Power plants are major influence in regional mercury emissions

Jul 24, 2006
Power plant stack. Credit: FES/Yale
Power plant stack. Credit: FES/Yale

The amount of mercury emitted into the atmosphere in the Northeast fluctuates annually depending on activity in the electric power industry, according to researchers at the Yale School of Forestry & Environmental Studies.

Xuhui Lee, professor of meteorology, and Jeffrey Sigler, a recent Yale Ph.D. and now a postdoctoral researcher at the University of New Hampshire, co-authored the Yale study "Recent Trends in Anthropogenic Mercury Emission in the Northeast United States." They found that between 2000 and 2002 the emission rate of mercury decreased by 50 percent, but between 2002 and 2004 the rate increased between 50 and 75 percent. During that five-year period, overall emissions declined by 20 percent.

The dramatic annual changes in mercury emissions, the study's authors say, cannot be explained climatologically by air flow patterns that would bring either clean or polluted air into the region.

Mild winters and a correspondent decrease in the need for regional power plants to burn coal could partially explain the decline in mercury emissions, according to the authors. The study, published this summer in the Journal of Geophysical Research-Atmospheres, estimates that power plants account for up to 40 percent of total emissions in New Jersey, New York and Pennsylvania and in New England.

"The study highlights just how important power plants are in influencing regional mercury emission," said Sigler. "We should not forget other source categories when formulating abatement policies, since they also contribute significant amounts to the total emissions," Lee added.

Mercury, which converts to highly toxic methyl mercury in ground water, is found in fish and can cause neurological problems in developing fetuses and dementia and organ failure in adults who eat fish in large amounts and over long periods.

The Yale study was conducted at Great Mountain Forest in northwestern Connecticut. The measurements were restricted to wintertime so data on carbon dioxide that comes from the same combustion sources as mercury would not be distorted by photosynthesis. The researchers used carbon dioxide to trace mercury back to its sources with a unique method called "tracer analysis."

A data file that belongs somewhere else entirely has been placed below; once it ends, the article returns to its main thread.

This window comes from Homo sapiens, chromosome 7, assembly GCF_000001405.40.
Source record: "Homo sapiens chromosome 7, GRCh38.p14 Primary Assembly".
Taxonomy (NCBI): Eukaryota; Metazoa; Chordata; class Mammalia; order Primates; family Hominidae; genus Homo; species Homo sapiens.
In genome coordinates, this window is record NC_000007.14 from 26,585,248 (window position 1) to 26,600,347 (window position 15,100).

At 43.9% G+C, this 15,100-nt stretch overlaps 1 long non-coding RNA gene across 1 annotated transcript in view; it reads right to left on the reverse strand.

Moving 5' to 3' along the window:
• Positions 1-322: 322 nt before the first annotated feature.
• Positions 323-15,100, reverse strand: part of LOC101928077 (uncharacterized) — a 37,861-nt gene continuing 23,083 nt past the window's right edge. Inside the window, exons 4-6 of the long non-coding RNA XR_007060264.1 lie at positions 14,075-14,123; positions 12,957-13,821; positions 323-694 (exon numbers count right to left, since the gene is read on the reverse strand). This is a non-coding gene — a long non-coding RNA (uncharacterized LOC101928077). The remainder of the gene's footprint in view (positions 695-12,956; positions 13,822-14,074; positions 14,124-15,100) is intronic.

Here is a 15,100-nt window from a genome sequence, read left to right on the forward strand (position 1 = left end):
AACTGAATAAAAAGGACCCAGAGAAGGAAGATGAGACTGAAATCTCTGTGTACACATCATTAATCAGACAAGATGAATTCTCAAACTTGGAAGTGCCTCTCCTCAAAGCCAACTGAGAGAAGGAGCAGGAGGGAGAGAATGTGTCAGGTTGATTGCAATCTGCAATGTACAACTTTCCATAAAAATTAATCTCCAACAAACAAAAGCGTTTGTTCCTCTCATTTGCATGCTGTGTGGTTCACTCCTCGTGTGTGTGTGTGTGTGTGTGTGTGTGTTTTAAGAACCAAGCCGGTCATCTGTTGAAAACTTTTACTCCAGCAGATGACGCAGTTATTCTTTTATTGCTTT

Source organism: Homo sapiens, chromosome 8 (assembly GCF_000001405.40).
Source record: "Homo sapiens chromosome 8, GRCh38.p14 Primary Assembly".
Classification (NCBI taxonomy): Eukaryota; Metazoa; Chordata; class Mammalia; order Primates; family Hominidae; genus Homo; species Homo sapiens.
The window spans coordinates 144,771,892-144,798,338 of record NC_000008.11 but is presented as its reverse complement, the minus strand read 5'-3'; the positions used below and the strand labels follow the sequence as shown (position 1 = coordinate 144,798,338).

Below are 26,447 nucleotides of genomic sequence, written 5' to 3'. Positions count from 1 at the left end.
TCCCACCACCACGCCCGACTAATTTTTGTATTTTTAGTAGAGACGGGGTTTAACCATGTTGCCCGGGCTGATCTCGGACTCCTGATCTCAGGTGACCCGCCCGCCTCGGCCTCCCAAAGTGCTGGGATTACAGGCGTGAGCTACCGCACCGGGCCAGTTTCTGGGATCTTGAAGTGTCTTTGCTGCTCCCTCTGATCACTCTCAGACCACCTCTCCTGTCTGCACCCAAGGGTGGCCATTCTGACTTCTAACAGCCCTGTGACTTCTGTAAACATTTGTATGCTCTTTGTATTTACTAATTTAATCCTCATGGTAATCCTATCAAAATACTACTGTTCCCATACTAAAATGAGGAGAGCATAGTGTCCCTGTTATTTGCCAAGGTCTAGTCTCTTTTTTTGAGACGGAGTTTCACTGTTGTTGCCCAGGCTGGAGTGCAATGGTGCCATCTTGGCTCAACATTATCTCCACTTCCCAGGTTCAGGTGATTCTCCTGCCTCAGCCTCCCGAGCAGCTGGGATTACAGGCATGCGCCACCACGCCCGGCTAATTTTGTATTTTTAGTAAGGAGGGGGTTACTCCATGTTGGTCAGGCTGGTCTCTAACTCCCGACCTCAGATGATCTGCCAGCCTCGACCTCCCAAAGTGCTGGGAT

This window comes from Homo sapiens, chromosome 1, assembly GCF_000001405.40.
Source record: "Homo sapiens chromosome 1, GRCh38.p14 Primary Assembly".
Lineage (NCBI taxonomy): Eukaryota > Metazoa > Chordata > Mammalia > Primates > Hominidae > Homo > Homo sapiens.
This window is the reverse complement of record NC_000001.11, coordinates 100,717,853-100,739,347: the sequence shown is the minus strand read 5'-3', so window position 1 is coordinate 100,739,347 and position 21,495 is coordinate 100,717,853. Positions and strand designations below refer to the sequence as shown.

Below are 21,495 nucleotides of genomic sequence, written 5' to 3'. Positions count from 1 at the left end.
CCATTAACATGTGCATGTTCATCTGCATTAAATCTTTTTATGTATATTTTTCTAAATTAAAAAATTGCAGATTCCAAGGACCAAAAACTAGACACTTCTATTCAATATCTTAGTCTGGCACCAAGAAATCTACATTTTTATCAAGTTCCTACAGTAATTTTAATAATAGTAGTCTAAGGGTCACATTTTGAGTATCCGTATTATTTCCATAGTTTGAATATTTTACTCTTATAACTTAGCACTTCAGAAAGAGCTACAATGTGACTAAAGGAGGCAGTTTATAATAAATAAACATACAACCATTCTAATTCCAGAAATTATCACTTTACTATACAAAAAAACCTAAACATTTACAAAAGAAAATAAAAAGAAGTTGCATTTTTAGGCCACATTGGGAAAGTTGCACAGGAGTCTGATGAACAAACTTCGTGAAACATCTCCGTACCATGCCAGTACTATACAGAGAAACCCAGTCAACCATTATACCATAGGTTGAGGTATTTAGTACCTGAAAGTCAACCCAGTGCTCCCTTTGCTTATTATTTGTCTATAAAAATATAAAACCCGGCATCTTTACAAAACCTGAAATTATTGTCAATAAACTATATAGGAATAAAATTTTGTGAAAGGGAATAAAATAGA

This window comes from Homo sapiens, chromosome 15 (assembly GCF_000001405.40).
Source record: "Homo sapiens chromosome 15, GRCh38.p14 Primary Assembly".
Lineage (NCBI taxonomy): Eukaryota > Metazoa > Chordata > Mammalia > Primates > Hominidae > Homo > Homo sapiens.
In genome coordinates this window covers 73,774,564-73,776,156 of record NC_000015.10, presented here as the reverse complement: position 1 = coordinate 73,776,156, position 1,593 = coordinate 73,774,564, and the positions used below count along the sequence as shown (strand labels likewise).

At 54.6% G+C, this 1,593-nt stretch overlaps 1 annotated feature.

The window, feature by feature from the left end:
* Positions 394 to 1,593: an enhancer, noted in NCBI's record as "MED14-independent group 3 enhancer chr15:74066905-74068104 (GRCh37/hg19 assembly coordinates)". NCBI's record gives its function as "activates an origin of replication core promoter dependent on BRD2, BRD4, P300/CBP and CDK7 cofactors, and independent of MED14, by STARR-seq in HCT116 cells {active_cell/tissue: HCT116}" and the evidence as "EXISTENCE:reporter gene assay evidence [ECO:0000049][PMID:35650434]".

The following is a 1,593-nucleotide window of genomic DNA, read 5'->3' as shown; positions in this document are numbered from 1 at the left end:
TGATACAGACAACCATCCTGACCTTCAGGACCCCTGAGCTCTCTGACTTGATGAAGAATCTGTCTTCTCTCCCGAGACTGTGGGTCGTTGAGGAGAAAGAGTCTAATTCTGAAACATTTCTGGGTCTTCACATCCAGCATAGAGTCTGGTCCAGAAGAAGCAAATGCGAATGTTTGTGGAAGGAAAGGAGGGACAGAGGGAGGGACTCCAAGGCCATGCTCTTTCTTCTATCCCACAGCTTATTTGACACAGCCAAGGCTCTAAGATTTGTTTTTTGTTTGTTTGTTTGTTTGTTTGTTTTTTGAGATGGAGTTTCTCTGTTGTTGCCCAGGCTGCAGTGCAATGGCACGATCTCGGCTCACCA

"To our knowledge, using the carbon dioxide to trace mercury over a long time period hasn't been done before," said the authors. "We started with actual mercury that's in the atmosphere, worked back to sources that emit it, then calculated the emission rate."

The U.S. Environmental Protection Agency, which does not regulate mercury emissions, determines the mercury emission rate by taking an inventory of existing sources. "Although the EPA's approach is highly useful, it requires accurate measurements of mercury emitted from the smokestack per ton of fuel burned," said Sigler. "These data are hard to come by. Our top-down technique circumvents those rather cumbersome problems and allows for much more timely estimates of mercury emission. It's difficult to get annual changes in the emission rate with the inventory approach."

Source: Yale University

Explore further: Switzerland 1st country to submit pledge for UN climate pact

add to favorites email to friend print save as pdf

Related Stories

Train car design reduced impact in Southern California crash

13 minutes ago

(AP)—After a horrific crash a decade ago that killed 11 people and injured 180 more, Southern California's commuter train network began investing heavily in passenger cars designed to protect passengers from the full force ...

Appeals court considering warrantless cellphone tracking

33 minutes ago

(AP)—Now that the cellphone in your pocket can be used to track your movements, federal appeals judges in Atlanta are considering whether investigators must get a search warrant from a judge to obtain cellphone tower tracking ...

Android dominant in two-horse smartphone race: IDC

33 minutes ago

Google Android dominated the global smartphone market in 2014, holding an 81.5 percent market share, with Apple's iOS second and no strong third player, market tracker IDC said Tuesday.

Recommended for you

Engineers are making strides in reducing air pollution

Feb 27, 2015

According to the Environmental Protection Agency (EPA), the average adult breathes 3,000 gallons of air per day—yet the same air that fuels our bodies also can harm them. In fact, inhaling certain air pollutants ...

Depth of plastic pollution in oceans revealed

Feb 27, 2015

Wind and waves can mix buoyant ocean plastics throughout the water column, but most of their mass remains at the sea surface, according to research led by The University of Western Australia.

User comments : 0

Please sign in to add a comment. Registration is free, and takes less than a minute. Read more

Click here to reset your password.
Sign in to get notified via email when new comments are made.